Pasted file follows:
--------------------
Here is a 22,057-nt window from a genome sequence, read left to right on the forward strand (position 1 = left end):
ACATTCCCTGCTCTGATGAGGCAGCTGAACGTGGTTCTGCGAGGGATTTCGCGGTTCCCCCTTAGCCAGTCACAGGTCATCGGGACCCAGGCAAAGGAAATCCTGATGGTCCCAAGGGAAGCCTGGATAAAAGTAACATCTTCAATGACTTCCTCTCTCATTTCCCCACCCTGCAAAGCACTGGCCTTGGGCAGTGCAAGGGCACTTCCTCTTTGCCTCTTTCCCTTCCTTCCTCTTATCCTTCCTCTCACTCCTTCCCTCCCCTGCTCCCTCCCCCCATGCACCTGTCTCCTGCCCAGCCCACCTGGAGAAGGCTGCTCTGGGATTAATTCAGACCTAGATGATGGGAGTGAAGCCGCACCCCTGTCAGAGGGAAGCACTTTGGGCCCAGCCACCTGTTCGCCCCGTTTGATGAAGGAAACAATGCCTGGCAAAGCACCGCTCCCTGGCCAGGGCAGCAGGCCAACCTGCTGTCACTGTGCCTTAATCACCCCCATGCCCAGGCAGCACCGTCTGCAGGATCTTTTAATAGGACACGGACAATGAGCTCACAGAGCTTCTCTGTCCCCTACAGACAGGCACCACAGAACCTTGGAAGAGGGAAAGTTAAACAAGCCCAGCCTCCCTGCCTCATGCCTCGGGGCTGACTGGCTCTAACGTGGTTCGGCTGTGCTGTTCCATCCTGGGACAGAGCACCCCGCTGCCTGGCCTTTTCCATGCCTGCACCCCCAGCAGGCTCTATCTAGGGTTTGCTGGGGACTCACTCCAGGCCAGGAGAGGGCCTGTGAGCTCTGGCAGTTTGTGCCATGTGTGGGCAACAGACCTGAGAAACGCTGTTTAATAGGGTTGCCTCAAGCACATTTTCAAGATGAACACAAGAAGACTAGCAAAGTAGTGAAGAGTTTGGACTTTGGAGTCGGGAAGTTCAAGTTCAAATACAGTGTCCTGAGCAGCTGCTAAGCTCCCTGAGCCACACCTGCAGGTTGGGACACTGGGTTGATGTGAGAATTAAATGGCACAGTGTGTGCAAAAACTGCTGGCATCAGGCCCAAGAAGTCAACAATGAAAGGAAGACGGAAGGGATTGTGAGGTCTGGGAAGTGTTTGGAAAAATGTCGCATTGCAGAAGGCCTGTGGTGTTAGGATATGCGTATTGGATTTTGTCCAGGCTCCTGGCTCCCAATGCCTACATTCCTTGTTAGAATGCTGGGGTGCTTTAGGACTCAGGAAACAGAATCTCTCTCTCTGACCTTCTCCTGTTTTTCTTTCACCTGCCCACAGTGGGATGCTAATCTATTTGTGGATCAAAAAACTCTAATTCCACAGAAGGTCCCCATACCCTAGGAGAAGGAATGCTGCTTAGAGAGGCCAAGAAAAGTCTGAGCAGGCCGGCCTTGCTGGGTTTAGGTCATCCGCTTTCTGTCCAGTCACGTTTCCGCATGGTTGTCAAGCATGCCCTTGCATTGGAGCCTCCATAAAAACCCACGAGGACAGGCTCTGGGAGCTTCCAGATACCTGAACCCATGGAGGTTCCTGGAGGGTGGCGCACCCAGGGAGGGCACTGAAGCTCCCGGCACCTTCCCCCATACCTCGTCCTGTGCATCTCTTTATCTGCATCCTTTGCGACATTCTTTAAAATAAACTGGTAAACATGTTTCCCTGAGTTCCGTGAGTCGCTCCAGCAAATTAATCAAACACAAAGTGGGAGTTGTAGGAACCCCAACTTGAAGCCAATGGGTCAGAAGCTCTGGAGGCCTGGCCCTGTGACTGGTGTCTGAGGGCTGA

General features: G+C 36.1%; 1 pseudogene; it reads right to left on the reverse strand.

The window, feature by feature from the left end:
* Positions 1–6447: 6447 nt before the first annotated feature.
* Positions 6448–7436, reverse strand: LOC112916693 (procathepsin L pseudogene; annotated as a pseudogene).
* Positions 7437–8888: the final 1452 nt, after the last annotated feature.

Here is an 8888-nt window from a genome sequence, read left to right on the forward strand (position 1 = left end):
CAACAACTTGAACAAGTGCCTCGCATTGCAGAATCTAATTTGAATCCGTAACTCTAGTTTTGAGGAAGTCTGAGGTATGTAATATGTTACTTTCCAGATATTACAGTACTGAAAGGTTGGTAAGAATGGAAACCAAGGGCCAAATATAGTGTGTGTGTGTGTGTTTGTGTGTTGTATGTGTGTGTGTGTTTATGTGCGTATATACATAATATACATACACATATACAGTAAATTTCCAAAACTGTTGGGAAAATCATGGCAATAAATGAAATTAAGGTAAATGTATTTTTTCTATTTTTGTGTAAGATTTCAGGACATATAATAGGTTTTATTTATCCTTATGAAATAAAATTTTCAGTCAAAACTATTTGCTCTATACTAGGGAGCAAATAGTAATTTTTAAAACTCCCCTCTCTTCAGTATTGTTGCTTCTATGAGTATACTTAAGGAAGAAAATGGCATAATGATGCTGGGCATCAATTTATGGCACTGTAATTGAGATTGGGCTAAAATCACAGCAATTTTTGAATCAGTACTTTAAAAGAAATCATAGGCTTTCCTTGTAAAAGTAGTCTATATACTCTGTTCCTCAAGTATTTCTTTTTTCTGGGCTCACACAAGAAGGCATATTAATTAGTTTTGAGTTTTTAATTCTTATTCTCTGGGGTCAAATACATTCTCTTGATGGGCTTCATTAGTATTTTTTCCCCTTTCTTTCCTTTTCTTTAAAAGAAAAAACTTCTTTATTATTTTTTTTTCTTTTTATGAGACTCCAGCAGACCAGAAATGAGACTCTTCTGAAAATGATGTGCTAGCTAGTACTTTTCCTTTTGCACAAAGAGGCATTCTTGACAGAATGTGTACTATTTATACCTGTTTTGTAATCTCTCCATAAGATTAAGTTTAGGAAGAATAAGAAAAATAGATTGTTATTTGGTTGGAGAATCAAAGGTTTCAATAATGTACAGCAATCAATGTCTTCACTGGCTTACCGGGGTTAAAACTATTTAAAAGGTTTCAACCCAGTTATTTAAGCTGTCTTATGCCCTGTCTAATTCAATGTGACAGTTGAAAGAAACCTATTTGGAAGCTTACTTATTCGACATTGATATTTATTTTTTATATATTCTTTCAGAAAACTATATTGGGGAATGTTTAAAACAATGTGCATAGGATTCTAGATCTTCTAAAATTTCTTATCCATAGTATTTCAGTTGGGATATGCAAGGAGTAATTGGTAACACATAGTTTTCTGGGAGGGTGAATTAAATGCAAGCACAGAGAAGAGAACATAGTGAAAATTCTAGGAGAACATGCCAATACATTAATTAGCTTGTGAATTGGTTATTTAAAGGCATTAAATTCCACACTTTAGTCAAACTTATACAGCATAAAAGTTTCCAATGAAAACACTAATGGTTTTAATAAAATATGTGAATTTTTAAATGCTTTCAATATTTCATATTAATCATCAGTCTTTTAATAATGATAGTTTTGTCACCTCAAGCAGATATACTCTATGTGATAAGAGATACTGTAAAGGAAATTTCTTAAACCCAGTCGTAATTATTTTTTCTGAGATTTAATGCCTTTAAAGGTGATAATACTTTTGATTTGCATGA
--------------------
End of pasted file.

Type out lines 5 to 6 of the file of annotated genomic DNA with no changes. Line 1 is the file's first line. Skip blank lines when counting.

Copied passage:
* Positions 1–6447: 6447 nt before the first annotated feature.
* Positions 6448–7436, reverse strand: LOC112916693 (procathepsin L pseudogene; annotated as a pseudogene).